Enceladus, the sixth moon of Saturn, is roughly the size of the United Kingdom and covered in miles-thick ice. Underneath is a liquid ocean, which bursts out of the surface through a series of cracks at the southern pole, sending a constant geyser spraying out into space. That geyser contains traces of undersea vents, saltwater, and even methane, a sign that the pitch-black sea could contain life.
The moon is unique in the solar system, says Maxwell Rudolph, a geophysicist at the University of California, Davis. A new study he led, published in Geophysical Research Letters, proposes an explanation for the “tiger stripes,” and the geyser that burst through them. As Enceladus heats and cools down in orbit, its icy crust buckles under pressure, allowing water to spill towards the surface.
The cycles of heating and cooling are driven by the movement of the moon itself. Every hundred million years or so, the shape of Enceladus’s orbit around Saturn changes, from more circular to more oval and back. When the orbit is more oval, the moon is squeezed tighter by Saturn’s gravity and then released. “It causes the entire ice shelf to be stretched out, almost like it’s being kneaded,” says Rudolph. Just the slight heaving of that ice is enough to heat up the entire moon and melt the shell slightly.
Then, when the moon’s orbit becomes circular, its crust cools down again. The ice shelf expands downward into the hidden ocean. What happens next should be “obvious to anybody who has ever put a bottle of soda into the freezer,” says Rudolph. “The volume change as water freezes to ice causes the pressure to build up. [On Enceladus], this happens on a global scale.”
When the pressure gets too intense, the outer ice cracks, in the same way that a bread’s crust splits as the soft interior expands. The buildup takes millions of years, but the fissure appears in seconds, starting at the surface and shooting down about nine miles to the underground ocean.
The cracks can only make it down to the ocean at the poles, where the ice is thinnest. “It’s kind of a matter of chance whether the first crack forms at the [Enceladus’s] north pole or the south pole,” says Rudolph. “But once it does, it sets up a series of events that lead to the tiger stripe fissures.” It’s possible that the process has happened repeatedly during each cold cycle.
But the pressure alone doesn’t quite explain the geyser. According to the models run by Rudolph and his team, even all the newly formed ice isn’t enough to squeeze water to the surface. And photos of Enceladus don’t show telltale traces of liquid water spilling out across the moon’s smooth exterior.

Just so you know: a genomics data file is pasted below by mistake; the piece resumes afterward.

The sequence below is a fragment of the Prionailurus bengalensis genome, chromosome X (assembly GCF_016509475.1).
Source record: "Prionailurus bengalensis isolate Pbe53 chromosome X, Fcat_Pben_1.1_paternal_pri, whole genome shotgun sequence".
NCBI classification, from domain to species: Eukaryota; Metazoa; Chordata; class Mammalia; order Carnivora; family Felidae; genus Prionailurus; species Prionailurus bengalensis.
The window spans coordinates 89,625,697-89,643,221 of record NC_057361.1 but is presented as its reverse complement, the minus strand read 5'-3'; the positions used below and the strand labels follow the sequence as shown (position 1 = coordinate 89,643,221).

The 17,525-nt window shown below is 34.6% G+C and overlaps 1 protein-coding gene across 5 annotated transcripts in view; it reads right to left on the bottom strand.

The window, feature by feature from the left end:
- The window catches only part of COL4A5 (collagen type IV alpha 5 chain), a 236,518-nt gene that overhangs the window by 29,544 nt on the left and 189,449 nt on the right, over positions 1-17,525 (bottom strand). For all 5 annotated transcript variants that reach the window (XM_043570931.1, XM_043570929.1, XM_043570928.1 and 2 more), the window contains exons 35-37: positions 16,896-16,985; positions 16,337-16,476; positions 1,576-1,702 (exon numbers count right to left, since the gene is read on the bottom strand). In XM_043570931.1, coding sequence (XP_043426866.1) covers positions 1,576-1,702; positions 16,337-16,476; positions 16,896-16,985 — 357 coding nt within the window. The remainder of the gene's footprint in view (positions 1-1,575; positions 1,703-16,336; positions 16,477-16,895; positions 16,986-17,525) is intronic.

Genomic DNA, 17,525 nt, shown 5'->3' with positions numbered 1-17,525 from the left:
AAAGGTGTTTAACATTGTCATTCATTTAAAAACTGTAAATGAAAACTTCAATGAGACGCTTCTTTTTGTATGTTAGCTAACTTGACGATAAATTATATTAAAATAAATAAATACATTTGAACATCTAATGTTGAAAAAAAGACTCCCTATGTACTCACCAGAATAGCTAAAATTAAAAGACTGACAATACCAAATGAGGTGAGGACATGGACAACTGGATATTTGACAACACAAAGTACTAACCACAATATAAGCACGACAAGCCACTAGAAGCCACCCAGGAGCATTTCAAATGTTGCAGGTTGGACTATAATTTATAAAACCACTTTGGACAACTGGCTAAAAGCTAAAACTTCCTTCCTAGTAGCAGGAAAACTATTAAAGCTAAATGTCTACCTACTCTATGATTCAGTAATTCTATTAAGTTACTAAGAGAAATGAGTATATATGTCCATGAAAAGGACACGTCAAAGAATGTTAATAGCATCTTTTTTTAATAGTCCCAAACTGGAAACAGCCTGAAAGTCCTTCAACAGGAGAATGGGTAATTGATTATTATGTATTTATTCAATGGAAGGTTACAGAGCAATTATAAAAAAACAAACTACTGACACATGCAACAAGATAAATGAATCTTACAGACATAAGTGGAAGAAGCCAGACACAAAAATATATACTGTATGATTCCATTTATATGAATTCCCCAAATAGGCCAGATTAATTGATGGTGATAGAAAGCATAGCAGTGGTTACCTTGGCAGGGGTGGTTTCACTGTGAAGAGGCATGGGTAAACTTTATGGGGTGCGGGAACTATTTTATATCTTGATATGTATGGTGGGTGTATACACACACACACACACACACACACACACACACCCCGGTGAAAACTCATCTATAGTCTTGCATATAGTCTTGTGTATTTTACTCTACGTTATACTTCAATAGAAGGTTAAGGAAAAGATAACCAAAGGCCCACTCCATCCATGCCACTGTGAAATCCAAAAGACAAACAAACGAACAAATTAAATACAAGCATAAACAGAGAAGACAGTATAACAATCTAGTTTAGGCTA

Here, a process described by Miki Nakajima, a planetary scientist at the University of Rochester who was not involved in the new study, might come into play. In 2016, Nakajima demonstrated that if liquid water pushed part of the way up a crack in the ice, it could begin to spontaneously boil in the vacuum of space. “We know the crack thickness on the surface, but we don’t really know what’s going on inside,” Nakajima says. “It could be a straight line; it could be weird.” Vapor could escape anyway because the boiling can happen in even the narrowest of fissures.
Any one crack leading to the ocean wouldn’t produce much water. Deep in the fissures, the water probably simmers, and a person standing on the surface would be surrounded by a fine mist, not a jet. It would take many crevasses and tubes to produce the geyser humans have photographed from space. Nakajima says that if the explanation is correct, there are many cracks smaller than the tiger stripes on Enceladus that astronomers haven’t gotten close enough to see yet.
Other forces could be at play, too. Dissolved carbon dioxide or other gases could bubble up to the surface like the carbonation in soda, shooting water to the surface. Unpublished work presented at the American Geophysical Union meeting last year also suggests that water could be released by melting ice in the crevasse, rather than from the buried ocean.
“I think everything is on the table,” says Nakajima.
Rudolph’s study also examined Europa, one of Jupiter’s most famous moons, which has both an ice crust and a liquid, subsurface ocean. But Europa is about five times the radius of Enceladus, and hot-cold cycles from gravity just aren’t big enough to pierce its thicker crust.
“I’m really intrigued by the model being able to explain Enceladus, but not Europa,” says Nakajima.
Elodie Lesage, an expert on Europa at the NASA Jet Propulsion Laboratory, writes in an email to Popular Science that there’s no direct evidence of cryovolcanoes on Jupiter’s moon, though certain plains of its surface look like they could be the result of liquid water But based on the new findings, she notes, any potential ice volcanoes on Europa probably form for completely different reasons than on Enceladus. “It seems unlikely that liquid water could rise from Europa’s ocean to its surface,” she explains. Instead, pockets of water could be embedded in the crust, and explode out when they begin to freeze, again “like a can of soda someone forgot in a freezer.”
Enceladus was last investigated by the Cassini space probe in 2015—it flew 30 miles above the moon’s surface—while the data on Europa’s ice eruptions mostly comes from far away telescope images. The next mission to Europa is planned to launch in 2024. “Whatever’s going on [there] is less understood,” says Rudolph.
That difference means that any hunts for alien life would unfold in separate ways on the two moons. If there are organisms living deep under the ice, Enceladus’s geyser appears to give us direct access to their world. Whatever lies inside Europa could be much harder to understand.